Dec 16, 2014 · 2 minutes

What do we talk about when we talk about "content"?

We say that it's "king," we say that it's a smart investment (though maybe not for long). We speak of the "Content Wars," wherein dozens of news outlets rewrite the same viral stories about toilet-paper-eating moms or a fancy new Star Wars trailer in a mad dash for web traffic. The victors of the Content Wars are determined not by the "content" itself, but by clickable headlines, blind luck, and Facebook's algorithms.

But is this "journalism"? Sam Slaughter -- who, as the VP of Content at the content marketing firm Contently, knows a thing or too about the big C-word -- told me, “There’s this difference between ‘journalism’ and ‘content.'”

What he means is that the primary purpose of content is to entertain or educate -- like when an outlet reposts a fun viral video it found on Reddit, or creates an "explainer" on the best way to remove a ketchup stain. Unlike journalism, these stories aren't about power dynamics or corrupt institutions or nuanced problems. And therefore, because it's only content not journalism, there's nothing wrong with a brand producing it.

I would take it one step further: There's nothing wrong with a robot producing it either.

And so it goes with "Content, Forever," a new algorithm developed by self-proclaimed "Internet artist" Darius Kazemi. Here's how it works: You enter in the number of minutes you have to consume the content, followed by a topic. Hit "submit," and within seconds you'll receive a personalized piece of content, hot and fresh out the kitchen, for you to consume.

The algorithm isn't perfect -- for example, when I searched for a minute-long piece on "Drake," I got back a bizarre, free associative rant that jumped from the recording artist Drake's self-released mixtape, to a short treatise on the art of self-publishing, to a history of Drake's hometown of Toronto, Canada.

Nevertheless, it's a yet another step toward robot-journalists -- a somewhat scary thought for a field that always considered itself impervious to automation. But in the same way that brands are producing more and more of their own content, who cares if a robot writes a short post about a viral puppy video? Do we really want to waste human hours on such a thankless task -- hours that could be better spent poring through public documents or interviewing sources -- in essence, doing the things that brands shouldn't do and that (for now) robots can't do?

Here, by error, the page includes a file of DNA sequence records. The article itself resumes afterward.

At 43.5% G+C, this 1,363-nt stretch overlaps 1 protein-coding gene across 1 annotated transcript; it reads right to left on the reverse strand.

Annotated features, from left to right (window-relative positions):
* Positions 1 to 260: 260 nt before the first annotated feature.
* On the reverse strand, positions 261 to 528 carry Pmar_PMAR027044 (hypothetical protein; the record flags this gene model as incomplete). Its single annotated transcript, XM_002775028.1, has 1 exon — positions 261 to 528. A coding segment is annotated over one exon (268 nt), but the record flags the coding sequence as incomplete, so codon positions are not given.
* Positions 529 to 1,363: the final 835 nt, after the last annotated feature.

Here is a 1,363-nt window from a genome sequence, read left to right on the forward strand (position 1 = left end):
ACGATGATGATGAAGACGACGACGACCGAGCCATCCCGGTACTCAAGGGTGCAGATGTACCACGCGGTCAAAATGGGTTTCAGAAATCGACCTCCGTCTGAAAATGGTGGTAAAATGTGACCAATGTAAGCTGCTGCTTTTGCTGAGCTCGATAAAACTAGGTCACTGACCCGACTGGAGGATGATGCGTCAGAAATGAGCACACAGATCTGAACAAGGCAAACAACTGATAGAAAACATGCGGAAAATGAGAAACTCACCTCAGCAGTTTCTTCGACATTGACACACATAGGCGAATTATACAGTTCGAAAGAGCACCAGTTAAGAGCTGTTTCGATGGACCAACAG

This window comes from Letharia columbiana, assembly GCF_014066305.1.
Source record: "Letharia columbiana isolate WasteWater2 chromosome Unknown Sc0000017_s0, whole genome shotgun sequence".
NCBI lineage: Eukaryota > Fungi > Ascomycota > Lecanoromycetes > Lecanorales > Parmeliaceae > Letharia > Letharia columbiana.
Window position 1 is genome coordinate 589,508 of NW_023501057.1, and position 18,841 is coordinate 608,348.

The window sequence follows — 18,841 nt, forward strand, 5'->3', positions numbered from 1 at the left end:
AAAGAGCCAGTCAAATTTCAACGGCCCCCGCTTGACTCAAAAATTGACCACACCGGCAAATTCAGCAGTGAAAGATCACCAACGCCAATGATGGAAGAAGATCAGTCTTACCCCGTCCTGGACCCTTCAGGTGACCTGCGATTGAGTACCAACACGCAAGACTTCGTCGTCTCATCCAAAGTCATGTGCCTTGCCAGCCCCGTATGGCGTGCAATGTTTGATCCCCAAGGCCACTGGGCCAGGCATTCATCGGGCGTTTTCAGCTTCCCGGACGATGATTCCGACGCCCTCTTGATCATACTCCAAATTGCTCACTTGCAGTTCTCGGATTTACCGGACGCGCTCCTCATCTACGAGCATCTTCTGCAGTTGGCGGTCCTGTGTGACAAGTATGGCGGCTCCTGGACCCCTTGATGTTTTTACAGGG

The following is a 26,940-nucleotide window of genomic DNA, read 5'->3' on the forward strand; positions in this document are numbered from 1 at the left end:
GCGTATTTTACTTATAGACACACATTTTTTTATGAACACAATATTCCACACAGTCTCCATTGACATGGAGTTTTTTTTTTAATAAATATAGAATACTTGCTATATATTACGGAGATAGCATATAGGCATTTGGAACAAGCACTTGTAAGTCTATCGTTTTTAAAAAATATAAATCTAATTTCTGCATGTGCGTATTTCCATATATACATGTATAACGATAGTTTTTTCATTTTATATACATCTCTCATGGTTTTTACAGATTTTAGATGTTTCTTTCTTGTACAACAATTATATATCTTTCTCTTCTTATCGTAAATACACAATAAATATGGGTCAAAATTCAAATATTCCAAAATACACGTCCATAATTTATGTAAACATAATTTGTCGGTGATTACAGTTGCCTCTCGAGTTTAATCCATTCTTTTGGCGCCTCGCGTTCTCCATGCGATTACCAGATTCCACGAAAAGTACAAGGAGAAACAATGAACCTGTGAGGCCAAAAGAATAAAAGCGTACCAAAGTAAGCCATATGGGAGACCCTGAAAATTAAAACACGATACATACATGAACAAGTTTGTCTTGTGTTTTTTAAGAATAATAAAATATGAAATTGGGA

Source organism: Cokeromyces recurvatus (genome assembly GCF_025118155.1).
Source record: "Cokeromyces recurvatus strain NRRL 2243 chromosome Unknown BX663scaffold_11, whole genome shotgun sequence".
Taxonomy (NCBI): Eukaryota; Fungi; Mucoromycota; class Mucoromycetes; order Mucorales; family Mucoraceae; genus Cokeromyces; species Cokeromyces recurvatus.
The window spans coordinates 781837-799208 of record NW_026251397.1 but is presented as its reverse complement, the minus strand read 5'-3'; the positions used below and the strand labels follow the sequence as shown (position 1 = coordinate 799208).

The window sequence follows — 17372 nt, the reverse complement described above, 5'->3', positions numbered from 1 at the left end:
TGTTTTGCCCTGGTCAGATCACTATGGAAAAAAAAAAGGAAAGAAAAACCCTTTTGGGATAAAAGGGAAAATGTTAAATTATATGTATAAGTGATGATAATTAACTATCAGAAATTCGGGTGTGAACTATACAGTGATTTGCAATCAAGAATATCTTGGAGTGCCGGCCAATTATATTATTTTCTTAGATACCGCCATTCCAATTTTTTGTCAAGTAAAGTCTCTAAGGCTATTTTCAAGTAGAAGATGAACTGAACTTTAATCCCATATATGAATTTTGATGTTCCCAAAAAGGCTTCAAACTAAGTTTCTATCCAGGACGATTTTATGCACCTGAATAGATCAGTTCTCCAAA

Here's a possible model for the future of media: The bulk of the grunt work -- and let's be honest, that's what most "content" is -- can be outsourced to brands as "native advertising," thus creating more revenue for the news organization. All the content that can't find a sponsor will be created by robots, allowing the rest of the workforce to concentrate its resources on real reporting and journalism. This model would work especially well for aggregation. After all, what is aggregation if not reading someone else's story and then rewriting it by moving and replacing some words to avoid plagiarism? Sounds like a job uniquely tailored to a robot's skillset.

And that's why I'm not afraid of robots taking food off of journalists' tables. But as for content hacks who trawl the web looking for trending stories, only to rewrite them and watch the traffic roll in? They are officially on watch.

[Photo credit: Roby Ferrari (Creative Commons)]